|Hoyt & Roberts, comps. Hoyts New Cyclopedia of Practical Quotations. 1922.|
|Call us not weeds, we are flowers of the sea.|
E. L. AvelineThe Mothers Fables.
|Great weeds do grow apace.|
Beaumont and FletcherThe Coxcomb. Act IV. Sc. 4.
|Still must I on, for I am as a weed,|
Flung from the rock, on Oceans foam, to sail
Whereer the surge may sweep.
ByronChilde Harold. Canto III. St. 2.
|An ill weed grows apace.|
ChapmanAn Humorous Days Mirth. Evyl weed ys sone y growe. Harl. MS. (1490).
|In the deep shadow of the porch|
A slender bind-weed springs,
And climbs, like airy acrobat,
The trellises, and swings
And dances in the golden sun
In fairy loops and rings.
|The wolfsbane I should dread.|
|To win the secret of a weeds plain heart.|
| The richest soil, if uncultivated, produces the rankest weeds.|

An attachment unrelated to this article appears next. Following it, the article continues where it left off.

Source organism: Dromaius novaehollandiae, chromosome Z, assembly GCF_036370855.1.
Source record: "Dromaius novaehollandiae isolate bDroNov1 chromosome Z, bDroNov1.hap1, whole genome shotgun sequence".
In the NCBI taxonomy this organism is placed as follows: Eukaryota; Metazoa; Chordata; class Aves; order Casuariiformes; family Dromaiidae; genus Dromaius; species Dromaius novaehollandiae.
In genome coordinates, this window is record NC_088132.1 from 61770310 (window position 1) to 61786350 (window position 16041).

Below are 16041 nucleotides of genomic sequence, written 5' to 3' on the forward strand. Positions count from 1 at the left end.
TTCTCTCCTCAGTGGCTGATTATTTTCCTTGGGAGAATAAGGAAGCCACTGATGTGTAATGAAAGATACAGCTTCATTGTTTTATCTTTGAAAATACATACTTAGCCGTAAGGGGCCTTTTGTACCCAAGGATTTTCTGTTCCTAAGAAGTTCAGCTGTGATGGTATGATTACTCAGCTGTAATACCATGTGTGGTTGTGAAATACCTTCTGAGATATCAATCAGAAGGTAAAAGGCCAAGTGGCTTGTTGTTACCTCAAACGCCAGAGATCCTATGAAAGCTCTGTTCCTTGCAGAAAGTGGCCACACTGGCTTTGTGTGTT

PlutarchLife of Caius Marcus Coriolanus.
| Nothing teems|
But hateful docks, rough thistles, kecksies, burs,
Losing both beauty and utility.
Henry V. Act V. Sc. 2. L. 51.
|Now tis the spring, and weeds are shallow-rooted;|
Suffer them now, and theyll oergrow the garden
And choke the herbs for want of husbandry.
Henry VI. Act III. Sc. 1. L. 31.
| I will go root away|
The noisome weeds which without profit suck
The soils fertility from wholesome flowers.
Richard II. Act III. Sc. 4. L. 37.
| Small herbs have grace, great weeds do grow apace.|
Richard III. Act II. Sc. 4.
|The summers flower is to the summer sweet,|
Though to itself it only live and die,
But if that flower with base infection meet,
The basest weed outbraves his dignity;
For sweetest things turn sourest by their deeds;
Lilies that fester smell far worse than weeds.